CW’s “The Flash”

Remember that post about binge-watching I did not long ago?

So, I finally got back into catching up on my TV shows, and decided that it was time, since I’d finished with season 2 of Arrow, to start in on The Flash.


Starring Grant Gustin, Candace Patton, Danielle Panabaker, Tom Cavanagh, Jesse L. Martin, Carlos Valdez

Why talk about a show that is into its second season? Because I think it’s important to look at how shows are being put together, to look at what they’re doing, how they’re handling similar situations with different and diverse casts.

It is, more than anything, a look at the storytelling behind them, albeit through the more general lens of “is the show any good?”

Cool? Okay.

After watching the CW develop Arrow over the course of two seasons, I was interested in how this was going to go. I wasn’t convinced Arrow was going to make it until about ten episodes into the first season, but then it finally found its feet for me. The character interplay (between Oliver, Diggle, Felicity, and Roy) and storytelling were a bit off, for me, but I was glad when it finally starting coming together.

Why am I talking about Arrow in a piece about The Flash? Because I think the show-runners took what they learned from Arrow and used it to make The Flash a more cohesive piece from the beginning, instead of lumbering through a half-season trying to figure out how the pieces were all going to fit together.

The most important thing they did, in my opinion, was to create a collaborative effort from the get-go. Not just in making sure the cast played well off of one another, but in making sure that those characters (Barry, Harrison, Cisco, Caitlin, and Joe) actually got to work together from the get go, both with and for Barry Allen.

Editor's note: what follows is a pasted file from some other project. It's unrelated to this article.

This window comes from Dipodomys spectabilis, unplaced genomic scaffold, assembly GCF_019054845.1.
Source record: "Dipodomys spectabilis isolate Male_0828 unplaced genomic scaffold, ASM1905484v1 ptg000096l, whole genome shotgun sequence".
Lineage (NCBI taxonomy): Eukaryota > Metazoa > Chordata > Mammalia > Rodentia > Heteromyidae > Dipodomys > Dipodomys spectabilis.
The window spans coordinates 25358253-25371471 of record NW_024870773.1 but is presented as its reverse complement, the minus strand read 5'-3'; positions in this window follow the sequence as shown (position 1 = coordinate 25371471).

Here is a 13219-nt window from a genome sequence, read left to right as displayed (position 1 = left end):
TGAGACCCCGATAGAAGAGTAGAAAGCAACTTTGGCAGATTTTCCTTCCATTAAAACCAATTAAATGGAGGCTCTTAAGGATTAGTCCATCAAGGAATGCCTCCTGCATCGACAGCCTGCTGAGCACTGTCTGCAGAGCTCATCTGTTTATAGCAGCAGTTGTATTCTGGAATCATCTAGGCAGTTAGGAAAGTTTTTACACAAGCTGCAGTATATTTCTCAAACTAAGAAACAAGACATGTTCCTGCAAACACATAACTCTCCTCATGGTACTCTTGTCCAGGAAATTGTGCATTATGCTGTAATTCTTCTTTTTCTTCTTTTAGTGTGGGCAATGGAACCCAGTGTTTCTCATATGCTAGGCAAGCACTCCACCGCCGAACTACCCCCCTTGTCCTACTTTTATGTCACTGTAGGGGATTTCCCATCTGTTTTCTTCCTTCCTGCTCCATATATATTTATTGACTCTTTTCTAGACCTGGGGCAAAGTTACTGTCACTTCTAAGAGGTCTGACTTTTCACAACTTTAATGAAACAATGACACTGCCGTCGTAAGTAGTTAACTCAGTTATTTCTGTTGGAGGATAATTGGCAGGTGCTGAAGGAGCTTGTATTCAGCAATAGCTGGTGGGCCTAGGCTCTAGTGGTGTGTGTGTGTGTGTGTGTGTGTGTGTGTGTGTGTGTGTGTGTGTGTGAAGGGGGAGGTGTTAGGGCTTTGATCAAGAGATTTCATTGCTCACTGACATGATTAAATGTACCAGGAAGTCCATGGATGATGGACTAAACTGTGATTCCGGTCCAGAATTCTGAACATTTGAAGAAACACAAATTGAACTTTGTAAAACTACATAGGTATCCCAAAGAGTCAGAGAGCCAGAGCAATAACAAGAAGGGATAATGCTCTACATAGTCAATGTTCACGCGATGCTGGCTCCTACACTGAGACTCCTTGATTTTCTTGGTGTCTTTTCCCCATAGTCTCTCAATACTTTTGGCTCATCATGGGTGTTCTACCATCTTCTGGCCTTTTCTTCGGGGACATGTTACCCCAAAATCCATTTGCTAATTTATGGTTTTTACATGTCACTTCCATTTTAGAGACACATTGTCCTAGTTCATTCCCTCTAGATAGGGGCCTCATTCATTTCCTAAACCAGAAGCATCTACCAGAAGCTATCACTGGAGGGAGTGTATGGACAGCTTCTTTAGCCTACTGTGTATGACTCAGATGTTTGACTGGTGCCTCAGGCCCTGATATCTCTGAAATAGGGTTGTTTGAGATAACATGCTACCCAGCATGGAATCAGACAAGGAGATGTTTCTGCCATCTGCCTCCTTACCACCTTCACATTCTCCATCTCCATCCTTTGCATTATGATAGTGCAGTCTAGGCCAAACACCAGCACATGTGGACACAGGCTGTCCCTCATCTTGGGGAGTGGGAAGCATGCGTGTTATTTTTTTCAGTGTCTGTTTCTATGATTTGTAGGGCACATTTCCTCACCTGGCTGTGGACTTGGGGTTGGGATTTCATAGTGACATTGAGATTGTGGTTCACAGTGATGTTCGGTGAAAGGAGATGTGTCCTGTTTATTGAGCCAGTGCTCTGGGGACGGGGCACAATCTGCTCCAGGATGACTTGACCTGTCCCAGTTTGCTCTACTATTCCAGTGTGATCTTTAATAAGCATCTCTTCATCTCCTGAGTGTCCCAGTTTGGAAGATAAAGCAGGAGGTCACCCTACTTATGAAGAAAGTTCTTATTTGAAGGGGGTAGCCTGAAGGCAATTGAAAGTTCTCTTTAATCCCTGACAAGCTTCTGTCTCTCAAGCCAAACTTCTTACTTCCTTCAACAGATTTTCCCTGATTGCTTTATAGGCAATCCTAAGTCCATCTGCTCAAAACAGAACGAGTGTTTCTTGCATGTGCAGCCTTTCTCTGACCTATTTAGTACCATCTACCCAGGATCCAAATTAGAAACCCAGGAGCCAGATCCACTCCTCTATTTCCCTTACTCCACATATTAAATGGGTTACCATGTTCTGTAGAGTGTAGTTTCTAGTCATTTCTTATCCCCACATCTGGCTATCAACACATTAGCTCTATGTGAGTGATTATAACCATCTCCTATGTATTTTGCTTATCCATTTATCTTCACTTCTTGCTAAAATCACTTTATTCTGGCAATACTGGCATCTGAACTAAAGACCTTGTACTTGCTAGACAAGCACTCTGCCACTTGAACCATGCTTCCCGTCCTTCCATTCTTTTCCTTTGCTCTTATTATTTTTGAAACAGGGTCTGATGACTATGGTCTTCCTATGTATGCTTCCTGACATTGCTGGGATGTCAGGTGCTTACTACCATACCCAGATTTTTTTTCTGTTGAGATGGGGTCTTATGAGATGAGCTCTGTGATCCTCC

Unlike Oliver Queen, Barry Allen has never been alone in dealing with his abilities. Sure, Barry can’t tell his foster father and friend, but he has a support team there to support him as the Flash. The Vigilante/Hood/Arrow was on his own for a long time, and that shaped him in ways that Barry Allen hasn’t had to deal with quite yet (where I’m at, anyway: season 1, episode 12).

As hard as it was for Oliver Queen/The Arrow to learn to trust other people and help him do his job, Barry Allen/The Flash has never been in that position, and is naturally curious and trustworthy enough to accept that help and that friendship from the crew at Star Labs when he awakens from his coma and discovers his powers.

The crossover between the two shows has also been a fun thing to watch. The Arrow gets to remind the Flash from time to time about what’s at stake in a “big picture” sense, whereas the Flash only sees that darkness in smaller-scale, immediate threat type situations. The rise of the Reverse Flash story-line is, perhaps, bringing some bigger picture awareness into Barry’s life, but still manages to keep it small and important to him on a personal level: Reverse Flash killed his mother, and Barry is dealing with that.

[Shadow note: I now that those of you watching the show in real time already know how this all plays out, but I’m not there yet, and I want to see if some of my own ideas pan out. So, sure, you could ruin it for me, but that would be kind of mean, so try to contain yourselves, please. We’re not savages here.]

So I hold out great hope as I continue on in this first season, watching a few episodes of it alternating with a few episodes of Arrow to keep everything even.

I have a sidebar set of ideas about the DC television universe(s), but I’ll save that for another post. For now, let me just say that I think the CW has done a great job with these two shows, and maybe one day I’ll catch up with the rest of the viewing world.

See you around the shadow.

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